The consultant was strongly critical of the concessionaire system that City Hall has used for decades to operate the golf courses.
Under the system, city crews who are paid higher than the industry average, maintain the Albuquerque city golf courses using city-owned equipment. The city is solely responsible for investing in capital improvements such as the irrigation systems and clubhouses. The city keeps all greens fees. Concessionaires retain everything else, minus a percentage of cart fee, food and beverage and equipment sales revenues.
The study explored the feasibility of scrapping the current concessionaire agreements.
In fact, a fair reading of the report indicates the consultant favors either doing away with them or significantly altering their contract terms. “Continuing the current business model ad infinitum makes little sense,” the report says.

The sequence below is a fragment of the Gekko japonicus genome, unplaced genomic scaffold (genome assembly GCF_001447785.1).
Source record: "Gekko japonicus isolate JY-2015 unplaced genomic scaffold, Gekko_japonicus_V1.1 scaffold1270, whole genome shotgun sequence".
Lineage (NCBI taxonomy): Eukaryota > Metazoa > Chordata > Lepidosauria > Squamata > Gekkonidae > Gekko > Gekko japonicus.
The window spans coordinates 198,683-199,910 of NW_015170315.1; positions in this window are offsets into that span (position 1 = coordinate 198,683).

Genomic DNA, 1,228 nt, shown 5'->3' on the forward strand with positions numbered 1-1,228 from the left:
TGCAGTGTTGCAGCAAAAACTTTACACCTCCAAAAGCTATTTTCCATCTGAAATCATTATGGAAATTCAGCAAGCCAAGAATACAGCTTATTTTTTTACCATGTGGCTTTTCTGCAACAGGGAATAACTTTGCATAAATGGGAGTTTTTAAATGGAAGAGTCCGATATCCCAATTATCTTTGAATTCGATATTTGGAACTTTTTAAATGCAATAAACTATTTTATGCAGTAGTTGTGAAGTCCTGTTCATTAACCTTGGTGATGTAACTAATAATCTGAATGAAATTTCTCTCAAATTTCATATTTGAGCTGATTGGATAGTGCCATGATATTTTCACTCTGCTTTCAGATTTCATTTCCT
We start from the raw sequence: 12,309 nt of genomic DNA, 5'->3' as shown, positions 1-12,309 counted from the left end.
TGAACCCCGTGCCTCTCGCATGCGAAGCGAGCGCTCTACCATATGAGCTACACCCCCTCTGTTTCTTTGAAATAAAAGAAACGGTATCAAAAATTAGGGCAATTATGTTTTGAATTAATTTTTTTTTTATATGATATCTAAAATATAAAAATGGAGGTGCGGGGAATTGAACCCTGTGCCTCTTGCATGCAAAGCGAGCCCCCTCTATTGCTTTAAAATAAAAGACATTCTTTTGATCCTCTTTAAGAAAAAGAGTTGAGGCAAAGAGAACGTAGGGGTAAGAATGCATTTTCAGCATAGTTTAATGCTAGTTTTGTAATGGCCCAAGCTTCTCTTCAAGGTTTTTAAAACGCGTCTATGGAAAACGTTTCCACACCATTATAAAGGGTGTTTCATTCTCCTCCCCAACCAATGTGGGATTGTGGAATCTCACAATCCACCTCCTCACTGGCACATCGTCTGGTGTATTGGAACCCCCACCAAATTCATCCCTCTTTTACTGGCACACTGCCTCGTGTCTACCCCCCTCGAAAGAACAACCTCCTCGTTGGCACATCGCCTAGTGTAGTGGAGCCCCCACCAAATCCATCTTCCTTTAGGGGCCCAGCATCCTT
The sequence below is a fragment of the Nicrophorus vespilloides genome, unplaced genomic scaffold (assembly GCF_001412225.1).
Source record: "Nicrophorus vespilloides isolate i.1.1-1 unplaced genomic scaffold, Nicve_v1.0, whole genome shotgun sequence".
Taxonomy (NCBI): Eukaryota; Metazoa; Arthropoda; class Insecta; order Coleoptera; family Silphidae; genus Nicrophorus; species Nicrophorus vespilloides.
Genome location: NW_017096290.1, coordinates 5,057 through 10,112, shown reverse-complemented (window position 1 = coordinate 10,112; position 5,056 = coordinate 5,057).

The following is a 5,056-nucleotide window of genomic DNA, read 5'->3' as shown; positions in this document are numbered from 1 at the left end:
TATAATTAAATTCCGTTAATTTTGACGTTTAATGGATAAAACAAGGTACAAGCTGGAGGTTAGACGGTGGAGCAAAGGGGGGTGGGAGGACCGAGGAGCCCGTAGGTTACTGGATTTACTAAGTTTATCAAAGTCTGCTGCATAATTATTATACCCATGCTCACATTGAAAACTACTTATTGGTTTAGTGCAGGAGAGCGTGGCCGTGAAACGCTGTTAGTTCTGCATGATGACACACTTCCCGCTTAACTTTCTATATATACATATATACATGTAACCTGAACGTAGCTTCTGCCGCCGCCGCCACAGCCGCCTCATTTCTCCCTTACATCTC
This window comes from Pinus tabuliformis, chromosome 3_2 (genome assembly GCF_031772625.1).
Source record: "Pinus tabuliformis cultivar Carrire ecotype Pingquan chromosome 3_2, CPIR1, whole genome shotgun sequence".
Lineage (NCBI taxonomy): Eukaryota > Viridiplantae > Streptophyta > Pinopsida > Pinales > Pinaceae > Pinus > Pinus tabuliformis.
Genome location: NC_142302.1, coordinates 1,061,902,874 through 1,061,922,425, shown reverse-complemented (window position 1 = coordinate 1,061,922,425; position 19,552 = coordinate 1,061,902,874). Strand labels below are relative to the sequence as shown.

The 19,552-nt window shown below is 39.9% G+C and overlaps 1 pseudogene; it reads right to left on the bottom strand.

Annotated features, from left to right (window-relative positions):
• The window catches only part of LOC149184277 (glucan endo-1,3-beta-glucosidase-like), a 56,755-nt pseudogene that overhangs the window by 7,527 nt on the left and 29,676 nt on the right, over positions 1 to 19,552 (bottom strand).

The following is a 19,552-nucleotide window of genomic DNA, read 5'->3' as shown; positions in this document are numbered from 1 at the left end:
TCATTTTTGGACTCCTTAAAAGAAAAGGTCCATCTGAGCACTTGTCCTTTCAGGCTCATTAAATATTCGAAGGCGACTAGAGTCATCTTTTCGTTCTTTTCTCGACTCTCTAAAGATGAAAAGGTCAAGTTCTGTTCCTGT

Alternatives to the current concessionaire system put forward in the study include:
- Placing under city control all responsibility for all aspects of golf operations, which the consultant found far and away the least desirable and most expensive option;
- Leasing the four courses to the current concessionaires or their successors, provided they assume all maintenance costs and some capital improvement obligations;
- Leasing all aspects of golf operations at the four courses, including all maintenance and capital improvements, to a single large outside operator with experience in managing multiple muncipal golf operations. Companies that do this include American Golf Corp., Kemper Sports and OB Sports.
Based on the lengthy discussion in the 165-page report of the single large operator scenario, a fair reading of the report suggests the consultant favors that as a long-term option for the four Albuquerque city golf courses.